Canada to flex military muscles in Arctic
By Daina Lawrence in Ottawa and Clive Cookson in London
Copyright The Financial Times Limited 2007
Published: August 9 2007 22:34 | Last updated: August 9 2007 22:34
Canadian Prime Minister Stephen Harper is poised to announce plans for a deepwater docking facility and military base in the far north of the country as part of the nation’s quest to assert its sovereignty in the Arctic.
Military planning documents, obtained by CBC news on Thursday, outline C$60m ($57m) plans to adapt an abandoned mine in Nanisivik at the northern tip of Baffin Island into a naval station.
A separate army base will also be located in Resolute, Nunuvut, on the shores of the disputed Northwest Passage. The base would give Canada the military resources it needs to monitor traffic in the Arctic’s Northwest Passage, according to Pierre Leblanc, former commander of the Canadian Forces in the North.
“The military forces we have up in the north is less than 400, and that’s to look after an area that is larger than Europe,” says Mr Leblanc. “So any addition the government puts up there is significant.”
At present the Northwest Passage remains free to all navigation, although Canada claims ownership over the much-coveted waterway and shipping route. This is causing reaction from foreign countries, with Russia flexing its muscles by planting a titanium flag on the Arctic seabed and the US Coast Guard sending an icebreaker vessel toward the Bering Sea.
“Canada is open to being used as a maritime navigable way, but we want to control what goes on there. We are claiming this as internal waters,” says Mr Leblanc. “To be able to control it you have to know what’s going on and right now we don’t.”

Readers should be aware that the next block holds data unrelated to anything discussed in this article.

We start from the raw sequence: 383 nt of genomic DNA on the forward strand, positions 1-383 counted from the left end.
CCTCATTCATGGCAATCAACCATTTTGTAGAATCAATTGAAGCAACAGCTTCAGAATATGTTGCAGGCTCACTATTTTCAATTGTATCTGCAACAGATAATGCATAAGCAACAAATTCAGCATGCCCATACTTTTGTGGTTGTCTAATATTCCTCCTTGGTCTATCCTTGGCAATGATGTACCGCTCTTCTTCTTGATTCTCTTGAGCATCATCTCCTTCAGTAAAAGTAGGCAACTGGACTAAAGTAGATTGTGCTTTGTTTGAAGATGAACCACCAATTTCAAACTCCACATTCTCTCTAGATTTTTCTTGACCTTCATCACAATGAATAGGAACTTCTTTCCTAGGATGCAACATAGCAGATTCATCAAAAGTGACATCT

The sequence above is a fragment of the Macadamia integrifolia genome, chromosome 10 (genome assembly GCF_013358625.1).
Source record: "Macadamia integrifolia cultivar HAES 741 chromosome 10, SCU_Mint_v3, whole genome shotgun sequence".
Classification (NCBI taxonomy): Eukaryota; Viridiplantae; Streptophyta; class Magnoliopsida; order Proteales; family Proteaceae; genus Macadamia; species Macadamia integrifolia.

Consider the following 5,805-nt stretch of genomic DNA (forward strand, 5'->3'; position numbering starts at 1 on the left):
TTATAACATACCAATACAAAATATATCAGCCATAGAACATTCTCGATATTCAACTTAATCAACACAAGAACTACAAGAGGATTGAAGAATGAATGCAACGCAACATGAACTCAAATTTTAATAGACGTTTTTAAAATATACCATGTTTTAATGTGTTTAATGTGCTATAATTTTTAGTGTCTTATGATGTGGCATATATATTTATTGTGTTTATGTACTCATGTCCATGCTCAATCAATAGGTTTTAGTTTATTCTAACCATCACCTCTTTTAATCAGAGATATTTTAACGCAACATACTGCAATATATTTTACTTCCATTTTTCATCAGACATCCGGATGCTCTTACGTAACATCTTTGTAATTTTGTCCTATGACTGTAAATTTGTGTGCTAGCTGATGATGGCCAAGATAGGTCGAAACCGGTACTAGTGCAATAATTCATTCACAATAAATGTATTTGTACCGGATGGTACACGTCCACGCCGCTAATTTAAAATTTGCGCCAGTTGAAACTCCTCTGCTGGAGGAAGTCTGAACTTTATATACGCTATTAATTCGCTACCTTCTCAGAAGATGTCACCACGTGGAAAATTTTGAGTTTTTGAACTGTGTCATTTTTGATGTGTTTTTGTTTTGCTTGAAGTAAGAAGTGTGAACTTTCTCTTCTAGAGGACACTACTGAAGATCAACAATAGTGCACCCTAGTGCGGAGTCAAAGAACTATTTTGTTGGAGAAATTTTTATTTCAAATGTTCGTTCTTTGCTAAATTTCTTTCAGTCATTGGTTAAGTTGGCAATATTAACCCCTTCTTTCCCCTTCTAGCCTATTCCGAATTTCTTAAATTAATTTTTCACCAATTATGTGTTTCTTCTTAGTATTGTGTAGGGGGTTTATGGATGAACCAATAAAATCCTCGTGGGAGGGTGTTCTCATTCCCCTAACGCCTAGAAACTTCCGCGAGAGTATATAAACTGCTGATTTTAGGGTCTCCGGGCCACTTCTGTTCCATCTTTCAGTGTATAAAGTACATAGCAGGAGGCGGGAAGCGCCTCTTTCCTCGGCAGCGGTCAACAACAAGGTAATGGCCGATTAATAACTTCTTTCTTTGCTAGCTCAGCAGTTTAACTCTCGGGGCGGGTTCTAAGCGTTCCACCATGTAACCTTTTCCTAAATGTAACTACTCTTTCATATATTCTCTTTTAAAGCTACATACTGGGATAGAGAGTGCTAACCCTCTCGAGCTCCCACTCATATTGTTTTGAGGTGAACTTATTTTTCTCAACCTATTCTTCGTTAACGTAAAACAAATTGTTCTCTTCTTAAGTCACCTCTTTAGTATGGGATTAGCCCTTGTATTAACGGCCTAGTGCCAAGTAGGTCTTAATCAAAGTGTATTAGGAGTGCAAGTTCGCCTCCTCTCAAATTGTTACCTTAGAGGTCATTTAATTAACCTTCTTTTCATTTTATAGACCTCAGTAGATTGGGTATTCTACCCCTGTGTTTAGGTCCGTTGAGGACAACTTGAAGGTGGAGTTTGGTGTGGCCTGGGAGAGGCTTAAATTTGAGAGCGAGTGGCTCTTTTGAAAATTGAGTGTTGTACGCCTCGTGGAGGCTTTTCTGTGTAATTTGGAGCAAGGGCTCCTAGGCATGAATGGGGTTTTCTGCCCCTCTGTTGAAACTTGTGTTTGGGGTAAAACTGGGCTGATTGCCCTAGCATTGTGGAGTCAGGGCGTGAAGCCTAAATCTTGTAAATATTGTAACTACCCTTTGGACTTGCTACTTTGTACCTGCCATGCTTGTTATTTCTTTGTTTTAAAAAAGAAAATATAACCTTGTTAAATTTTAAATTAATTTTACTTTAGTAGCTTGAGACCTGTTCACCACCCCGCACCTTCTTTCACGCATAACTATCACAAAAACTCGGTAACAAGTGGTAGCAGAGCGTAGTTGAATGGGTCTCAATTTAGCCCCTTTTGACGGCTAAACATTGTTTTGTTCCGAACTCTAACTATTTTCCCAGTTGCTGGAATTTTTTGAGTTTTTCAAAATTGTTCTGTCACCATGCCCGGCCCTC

Warmer temperatures in the Arctic are causing commodities such as oil and gas to become accessible and, therefore, valuable in the area, with the known gas reserves exceeding C$200bn.
At the heart of the international dispute over territorial rights is the Lomonosov Ridge. This huge undersea feature stretches 1,800km from the tip of Greenland and Canada’s Ellesmere Island, under the North Pole, to the coast of Siberia. The scientific and legal question is whether Lomonosov can be regarded as a natural extension of the continental shelf of Russia, Canada or the Danish territory of Greenland.
The International Convention on the Law of the Sea allows a country to extend its territorial waters beyond the usual 200 nautical miles (or 320km) if it can prove that the sea bed is connected geologically to it in this way.
Ralph Rayner, vice-president of the London-based Institute of Marine Engineering, Science and Technology, says more geological mapping needs to be done before the conflicting claims can be resolved.
In spite of global warming, the Arctic Ocean is still covered with thick ice for most of the year, making survey work very difficult.
“The Arctic was of little geological interest until recently,” said Dr Rayner. “A lot of surveying of the sea floor was carried out during the Cold War but the topographical data is still largely classified.”
Ironically the revival of territorial disputes over the Arctic is taking place against the background of International Polar Year, an intense scientific programme taking place from March 2007 to March 2009 meant to foster international collaboration.
The controversial Russian submarine expedition that left a flag on the ocean floor was carried out under the auspices of IPY. The move carried echoes of the Soviet launch of the first satellite, Sputnik, as part of International Geophysical Year in 1957.